Lawn care is still a factor even when the leaves turn red and the air is crisp! Here are some things to consider.
Planting - November is still a great time to plant pansies. Want to add something different and showy? Try colorful flowering cabbage and kale. Here’s a great article from Mississippi State University to show you how beautiful these plants can be in your garden. They love cool weather and are surprisingly hardy, withstanding temperatures into the teens and lower. Their colors actually intensify as it gets colder. The University of Arkansas also has a good article on ornamental kale.
Compost & Mulch – Recycle those leaves! Chopped up leaves make great mulch. Or, if you have a compost pile, add lawn debris and leaves to it. But be sure NOT to add any diseased or insect-damaged debris or leaves, as you don’t want the insects or diseases to overwinter in your compost! If you’d like more info on mulching with leaves, or want to know how to start a compost pile, The Alabama Cooperative Extension has a great article on using leaves for mulch or compost. If you’re interested, another cool website worth looking at is called HowToCompost.org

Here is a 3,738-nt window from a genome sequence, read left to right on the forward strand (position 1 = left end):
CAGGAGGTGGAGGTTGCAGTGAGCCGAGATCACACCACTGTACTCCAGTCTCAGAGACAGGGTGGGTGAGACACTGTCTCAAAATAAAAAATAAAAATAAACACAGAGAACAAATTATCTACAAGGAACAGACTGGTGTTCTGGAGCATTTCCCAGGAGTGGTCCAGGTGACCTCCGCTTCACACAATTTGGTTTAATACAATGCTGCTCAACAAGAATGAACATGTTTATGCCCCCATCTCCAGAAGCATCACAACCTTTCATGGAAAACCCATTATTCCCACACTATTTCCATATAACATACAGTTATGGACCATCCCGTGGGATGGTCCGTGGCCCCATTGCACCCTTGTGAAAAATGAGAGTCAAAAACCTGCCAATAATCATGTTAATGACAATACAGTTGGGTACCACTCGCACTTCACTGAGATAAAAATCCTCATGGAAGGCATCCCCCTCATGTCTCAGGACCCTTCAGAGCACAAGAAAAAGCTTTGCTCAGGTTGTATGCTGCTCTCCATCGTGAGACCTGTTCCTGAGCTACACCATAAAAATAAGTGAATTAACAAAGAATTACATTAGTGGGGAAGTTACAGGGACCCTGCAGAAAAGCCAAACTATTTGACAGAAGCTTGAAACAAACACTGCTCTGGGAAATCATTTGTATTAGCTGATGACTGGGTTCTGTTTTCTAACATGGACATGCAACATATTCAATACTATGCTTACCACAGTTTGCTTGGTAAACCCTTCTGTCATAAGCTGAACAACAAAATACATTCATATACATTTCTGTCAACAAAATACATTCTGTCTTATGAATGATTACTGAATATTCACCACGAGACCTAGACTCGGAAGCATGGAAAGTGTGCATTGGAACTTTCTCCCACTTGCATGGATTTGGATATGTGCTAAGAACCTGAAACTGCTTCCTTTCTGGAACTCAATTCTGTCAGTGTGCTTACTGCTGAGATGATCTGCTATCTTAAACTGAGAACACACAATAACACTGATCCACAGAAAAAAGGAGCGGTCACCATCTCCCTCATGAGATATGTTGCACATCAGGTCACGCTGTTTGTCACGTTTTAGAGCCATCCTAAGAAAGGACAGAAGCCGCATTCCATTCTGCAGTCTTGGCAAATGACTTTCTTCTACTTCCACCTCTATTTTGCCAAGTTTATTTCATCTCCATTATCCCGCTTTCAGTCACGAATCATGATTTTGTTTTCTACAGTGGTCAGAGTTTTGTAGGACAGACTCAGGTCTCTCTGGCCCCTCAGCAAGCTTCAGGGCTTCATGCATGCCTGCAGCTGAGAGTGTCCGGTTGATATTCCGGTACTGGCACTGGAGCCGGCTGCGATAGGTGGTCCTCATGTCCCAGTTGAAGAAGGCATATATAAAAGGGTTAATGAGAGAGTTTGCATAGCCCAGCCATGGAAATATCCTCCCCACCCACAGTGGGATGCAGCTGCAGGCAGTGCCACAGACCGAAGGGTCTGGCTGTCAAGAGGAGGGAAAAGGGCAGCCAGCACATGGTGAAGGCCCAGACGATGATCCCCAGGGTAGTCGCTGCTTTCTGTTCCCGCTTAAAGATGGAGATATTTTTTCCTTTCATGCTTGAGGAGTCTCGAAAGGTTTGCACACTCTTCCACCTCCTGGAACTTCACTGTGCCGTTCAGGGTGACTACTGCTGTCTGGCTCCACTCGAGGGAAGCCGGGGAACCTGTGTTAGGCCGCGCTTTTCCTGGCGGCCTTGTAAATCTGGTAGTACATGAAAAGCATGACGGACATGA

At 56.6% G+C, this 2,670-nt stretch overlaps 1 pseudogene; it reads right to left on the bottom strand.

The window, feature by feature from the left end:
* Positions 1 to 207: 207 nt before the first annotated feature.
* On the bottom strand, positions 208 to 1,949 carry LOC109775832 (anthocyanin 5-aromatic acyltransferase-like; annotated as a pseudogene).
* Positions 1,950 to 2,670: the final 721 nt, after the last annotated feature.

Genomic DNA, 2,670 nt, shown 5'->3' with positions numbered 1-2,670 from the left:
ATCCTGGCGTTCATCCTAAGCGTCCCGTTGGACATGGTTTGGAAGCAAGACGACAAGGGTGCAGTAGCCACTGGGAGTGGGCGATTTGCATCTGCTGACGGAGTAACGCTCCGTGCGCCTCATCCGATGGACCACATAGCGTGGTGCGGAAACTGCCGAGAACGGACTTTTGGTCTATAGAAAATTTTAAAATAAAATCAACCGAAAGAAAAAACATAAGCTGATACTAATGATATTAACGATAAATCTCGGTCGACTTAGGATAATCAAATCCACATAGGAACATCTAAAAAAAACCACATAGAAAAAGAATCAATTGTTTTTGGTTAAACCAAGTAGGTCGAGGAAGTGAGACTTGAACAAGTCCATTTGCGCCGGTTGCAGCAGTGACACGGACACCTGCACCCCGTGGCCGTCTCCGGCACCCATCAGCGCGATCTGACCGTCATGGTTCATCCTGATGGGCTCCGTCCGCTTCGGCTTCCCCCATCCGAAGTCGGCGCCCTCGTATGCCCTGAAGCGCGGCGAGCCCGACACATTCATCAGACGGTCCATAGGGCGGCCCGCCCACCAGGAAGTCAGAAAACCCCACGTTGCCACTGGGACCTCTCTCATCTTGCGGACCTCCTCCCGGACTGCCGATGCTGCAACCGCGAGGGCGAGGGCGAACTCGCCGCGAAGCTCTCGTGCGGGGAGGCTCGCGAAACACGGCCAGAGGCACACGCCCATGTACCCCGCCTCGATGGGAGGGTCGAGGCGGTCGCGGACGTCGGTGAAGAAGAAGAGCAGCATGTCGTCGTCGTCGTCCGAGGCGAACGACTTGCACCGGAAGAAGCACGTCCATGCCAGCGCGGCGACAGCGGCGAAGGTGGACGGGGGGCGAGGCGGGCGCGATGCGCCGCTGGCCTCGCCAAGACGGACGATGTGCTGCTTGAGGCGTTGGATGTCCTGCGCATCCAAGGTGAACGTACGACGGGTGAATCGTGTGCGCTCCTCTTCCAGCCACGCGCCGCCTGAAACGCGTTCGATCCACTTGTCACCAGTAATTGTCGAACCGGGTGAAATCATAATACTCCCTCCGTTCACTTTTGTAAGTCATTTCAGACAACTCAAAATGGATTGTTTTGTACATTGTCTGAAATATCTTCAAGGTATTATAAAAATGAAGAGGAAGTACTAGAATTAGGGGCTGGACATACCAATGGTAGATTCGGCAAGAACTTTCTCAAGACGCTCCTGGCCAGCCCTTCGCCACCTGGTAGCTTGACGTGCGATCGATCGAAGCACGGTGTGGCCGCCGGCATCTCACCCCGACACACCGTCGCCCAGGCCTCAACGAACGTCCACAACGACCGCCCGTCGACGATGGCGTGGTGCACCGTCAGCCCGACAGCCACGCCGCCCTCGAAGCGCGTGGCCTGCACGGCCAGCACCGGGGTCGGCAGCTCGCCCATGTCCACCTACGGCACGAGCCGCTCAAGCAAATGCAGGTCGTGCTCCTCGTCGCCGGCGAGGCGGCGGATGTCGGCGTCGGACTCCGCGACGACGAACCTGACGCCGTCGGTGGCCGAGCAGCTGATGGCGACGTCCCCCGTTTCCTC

Pruning – The best time for pruning trees and shrubs is from Nov. 15 through March 15. Pruning incorrectly can ruin or weaken a tree, but Oklahoma State University has a terrific pdf file on pruning that you can download or print out that tells you exactly how to do it!
Fescue – Continue mowing your fescue grass on a regular basis. And, yes, keep the leaves up, too. (I’m suffering with you, believe me…)
Water – Your lawn really needs water, unless you’re in some magical place that’s getting an inch of rain per week. Most of our service area is exceedingly dry and has been for a month at least – parts are even in extreme drought. We know the upcoming freezing temps make you want to put up the hose and wrap up the faucets. But the combination of dry and freezing is what kills grass and damages landscapes. We suggest you put the hose in the garage and cover your outside faucets with insulated covers, like those Styrofoam cup things. When the temperatures are above freezing, uncover the faucet and haul out the hose every chance you get. Hopefully, we’ll fall into a rainy fall weather pattern pretty soon, and the point will be moot. It’s more difficult if you have automatic sprinklers, because when you turn them off and winterize for the season, you’re pretty much done!